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improve your credit score by
Under the Fair Credit Reporting Act (FCRA), both the consumer reporting company and the
information provider (the person, company, or organization that provides information about you to
a consumer reporting company) are responsible for correcting inaccurate or incomplete
information in your report. To take advantage of all your rights under the FCRA, contact the
consumer reporting company and the information provider if you see inaccurate or incomplete
1. Tell the consumer reporting company, in writing, what information you think is inaccurate.
Include copies (NOT originals) of documents that support your position. In addition to providing
your complete name and address, your letter should clearly identify each item in your report that
you dispute, state the facts and explain why you dispute the information, and request that the
information be deleted or corrected. You may want to enclose a copy of your report with the items
in question circled. Send your letter by certified mail, return receipt requested, so you can
document what the consumer reporting company received. Keep copies of your dispute letter and
Consumer reporting companies must investigate the items in question — usually within 30 days
— unless they consider your dispute frivolous. They also must forward all the relevant data you
provide about the inaccuracy to the organization that provided the information. After the
information provider receives notice of a dispute from the consumer reporting company, it must
investigate, review the relevant information, and report the results back to the consumer reporting
company. If the information provider finds the disputed information is inaccurate, it must notify all
three nationwide consumer reporting companies so they can correct the information in your file.
When the investigation is complete, the consumer reporting company must give you the written
results and a free copy of your report if the dispute results in a change. (This free report does not
count as your annual free report under the Fair and Accurate Credit Transactions (FACT) Act.) If
an item is changed or deleted, the consumer reporting company cannot put the disputed
information back in your file unless the information provider verifies that the information is, indeed,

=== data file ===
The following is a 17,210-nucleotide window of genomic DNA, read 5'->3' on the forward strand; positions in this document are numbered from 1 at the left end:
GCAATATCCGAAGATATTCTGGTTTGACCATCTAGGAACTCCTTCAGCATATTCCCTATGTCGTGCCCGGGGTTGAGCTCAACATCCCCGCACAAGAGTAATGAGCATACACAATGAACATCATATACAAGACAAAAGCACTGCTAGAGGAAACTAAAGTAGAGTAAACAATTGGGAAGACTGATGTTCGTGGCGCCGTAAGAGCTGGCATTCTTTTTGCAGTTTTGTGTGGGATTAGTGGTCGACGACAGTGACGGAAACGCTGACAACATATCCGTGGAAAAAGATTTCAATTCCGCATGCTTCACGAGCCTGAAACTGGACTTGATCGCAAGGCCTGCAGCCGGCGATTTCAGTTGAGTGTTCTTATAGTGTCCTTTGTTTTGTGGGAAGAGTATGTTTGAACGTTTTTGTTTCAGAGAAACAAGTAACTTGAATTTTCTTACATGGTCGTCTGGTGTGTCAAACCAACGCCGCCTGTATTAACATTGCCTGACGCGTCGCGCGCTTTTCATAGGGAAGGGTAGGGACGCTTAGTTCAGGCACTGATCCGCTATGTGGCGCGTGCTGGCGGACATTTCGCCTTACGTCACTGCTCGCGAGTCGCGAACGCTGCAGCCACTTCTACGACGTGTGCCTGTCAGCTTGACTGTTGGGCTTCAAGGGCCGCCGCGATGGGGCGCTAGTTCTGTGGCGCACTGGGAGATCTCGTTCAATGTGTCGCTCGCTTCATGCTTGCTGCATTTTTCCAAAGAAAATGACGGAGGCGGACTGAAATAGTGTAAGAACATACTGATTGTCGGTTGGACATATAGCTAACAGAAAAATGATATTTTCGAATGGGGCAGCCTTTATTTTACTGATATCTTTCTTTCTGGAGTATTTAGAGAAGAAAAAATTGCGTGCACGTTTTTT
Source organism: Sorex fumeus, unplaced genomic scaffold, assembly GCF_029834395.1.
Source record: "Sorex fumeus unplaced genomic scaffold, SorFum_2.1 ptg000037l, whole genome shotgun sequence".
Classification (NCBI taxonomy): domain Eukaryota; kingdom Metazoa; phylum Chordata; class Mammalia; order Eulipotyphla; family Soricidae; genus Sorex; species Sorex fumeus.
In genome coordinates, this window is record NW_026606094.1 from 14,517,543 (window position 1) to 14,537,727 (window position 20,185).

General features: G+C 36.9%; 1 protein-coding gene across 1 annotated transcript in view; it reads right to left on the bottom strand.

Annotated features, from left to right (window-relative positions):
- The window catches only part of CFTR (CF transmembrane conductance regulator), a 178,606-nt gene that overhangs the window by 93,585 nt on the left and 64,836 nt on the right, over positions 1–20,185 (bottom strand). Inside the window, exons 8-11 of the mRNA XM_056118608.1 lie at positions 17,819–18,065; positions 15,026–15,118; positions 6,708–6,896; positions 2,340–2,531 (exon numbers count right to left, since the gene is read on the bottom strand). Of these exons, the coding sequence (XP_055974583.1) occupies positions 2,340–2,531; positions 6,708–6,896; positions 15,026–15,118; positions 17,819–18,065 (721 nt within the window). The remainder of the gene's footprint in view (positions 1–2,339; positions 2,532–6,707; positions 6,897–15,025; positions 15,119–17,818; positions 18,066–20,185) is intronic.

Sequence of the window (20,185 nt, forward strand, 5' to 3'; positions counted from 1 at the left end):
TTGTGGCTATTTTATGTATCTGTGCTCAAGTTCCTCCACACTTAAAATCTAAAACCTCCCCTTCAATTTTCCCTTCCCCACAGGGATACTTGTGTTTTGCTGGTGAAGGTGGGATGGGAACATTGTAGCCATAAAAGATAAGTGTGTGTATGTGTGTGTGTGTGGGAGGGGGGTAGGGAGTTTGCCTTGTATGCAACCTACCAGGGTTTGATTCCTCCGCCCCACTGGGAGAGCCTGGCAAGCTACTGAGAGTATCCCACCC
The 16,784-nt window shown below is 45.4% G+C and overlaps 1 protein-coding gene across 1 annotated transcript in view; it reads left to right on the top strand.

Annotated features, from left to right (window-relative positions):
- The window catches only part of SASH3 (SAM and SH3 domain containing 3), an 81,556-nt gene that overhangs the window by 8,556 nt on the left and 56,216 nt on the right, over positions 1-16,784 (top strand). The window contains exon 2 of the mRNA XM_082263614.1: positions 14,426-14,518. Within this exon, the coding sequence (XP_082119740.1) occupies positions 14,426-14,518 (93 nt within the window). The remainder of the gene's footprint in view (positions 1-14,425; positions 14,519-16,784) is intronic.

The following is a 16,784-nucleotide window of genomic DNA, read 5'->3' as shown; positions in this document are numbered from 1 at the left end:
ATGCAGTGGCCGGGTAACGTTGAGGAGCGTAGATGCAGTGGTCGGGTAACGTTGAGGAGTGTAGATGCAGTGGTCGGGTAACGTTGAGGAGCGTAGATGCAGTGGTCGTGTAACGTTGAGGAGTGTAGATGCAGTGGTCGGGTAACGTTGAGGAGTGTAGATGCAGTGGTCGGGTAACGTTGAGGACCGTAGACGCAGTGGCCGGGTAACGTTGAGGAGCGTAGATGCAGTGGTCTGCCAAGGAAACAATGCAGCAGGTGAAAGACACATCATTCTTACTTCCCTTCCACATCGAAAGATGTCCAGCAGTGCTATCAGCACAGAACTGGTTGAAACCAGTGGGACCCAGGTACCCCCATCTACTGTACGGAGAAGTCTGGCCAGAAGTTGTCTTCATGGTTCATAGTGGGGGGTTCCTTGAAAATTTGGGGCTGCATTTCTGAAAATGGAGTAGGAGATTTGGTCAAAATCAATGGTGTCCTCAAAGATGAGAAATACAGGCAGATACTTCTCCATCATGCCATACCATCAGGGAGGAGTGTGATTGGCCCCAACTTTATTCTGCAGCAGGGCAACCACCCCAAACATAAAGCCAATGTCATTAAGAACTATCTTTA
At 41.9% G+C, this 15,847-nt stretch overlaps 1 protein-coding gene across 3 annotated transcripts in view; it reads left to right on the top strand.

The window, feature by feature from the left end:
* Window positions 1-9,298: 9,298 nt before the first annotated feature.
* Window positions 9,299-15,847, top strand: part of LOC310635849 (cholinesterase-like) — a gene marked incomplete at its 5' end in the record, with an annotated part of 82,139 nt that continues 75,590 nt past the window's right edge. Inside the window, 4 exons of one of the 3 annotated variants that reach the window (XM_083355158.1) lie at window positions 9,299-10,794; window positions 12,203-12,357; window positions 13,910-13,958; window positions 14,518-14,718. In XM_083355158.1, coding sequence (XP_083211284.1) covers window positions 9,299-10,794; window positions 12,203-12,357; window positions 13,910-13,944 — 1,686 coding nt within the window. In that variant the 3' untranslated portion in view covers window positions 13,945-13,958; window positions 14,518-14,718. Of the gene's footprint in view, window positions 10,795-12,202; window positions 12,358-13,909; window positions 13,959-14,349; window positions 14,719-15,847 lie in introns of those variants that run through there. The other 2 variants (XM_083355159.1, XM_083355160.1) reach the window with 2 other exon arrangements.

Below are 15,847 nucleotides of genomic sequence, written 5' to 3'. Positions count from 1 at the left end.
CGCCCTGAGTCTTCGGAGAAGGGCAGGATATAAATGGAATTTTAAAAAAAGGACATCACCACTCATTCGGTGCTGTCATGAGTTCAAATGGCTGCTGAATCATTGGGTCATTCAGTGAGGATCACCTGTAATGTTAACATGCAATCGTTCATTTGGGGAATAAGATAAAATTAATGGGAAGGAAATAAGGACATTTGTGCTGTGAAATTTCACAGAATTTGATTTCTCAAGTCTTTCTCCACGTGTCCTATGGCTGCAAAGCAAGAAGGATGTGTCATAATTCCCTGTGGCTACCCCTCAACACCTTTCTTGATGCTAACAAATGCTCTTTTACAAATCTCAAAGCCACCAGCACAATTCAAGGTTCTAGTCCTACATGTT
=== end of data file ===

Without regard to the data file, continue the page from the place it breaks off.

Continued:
accurate and complete. The consumer reporting company also must send you written notice that
includes the name, address, and phone number of the information provider.
If you request, the consumer reporting company must send notices of any correction to anyone
who received your report in the past six months. A corrected copy of your report can be sent to
anyone who received a copy during the past two years for employment purposes.
If an investigation doesn't resolve your dispute with the consumer reporting company, you can ask
that a statement of the dispute be included in your file and in future reports. You also can ask the
consumer reporting company to provide your statement to anyone who received a copy of your
report in the recent past. Expect to pay a fee for this service.
2. Tell the creditor or other information provider, in writing, that you dispute an item. Be sure to
include copies (NOT originals) of documents that support your position. Many providers specify
an address for disputes. If the provider reports the item to a consumer reporting company, it must
include a notice of your dispute. And if you are correct - that is, if the information is found to be
inaccurate - the information provider may not report it again.
3. It is imperative that you keep an eagle eye on your credit reports so that you can dispute
erroneous transactions in a timely manner. You can easily request a free copy of your credit
report online to see if there are any bogus transactions, inaccuracies, or outright mistakes.
4. Your good credit and identity can be compromised without your knowledge, so it is in your best
interest to check your free credit report regularly. Don't lose your identity and good reputation
because of mistakes on your credit report or corrected errors that still show up during a credit
check. You need to look out for yourself and take action if want tocan cosigning improve your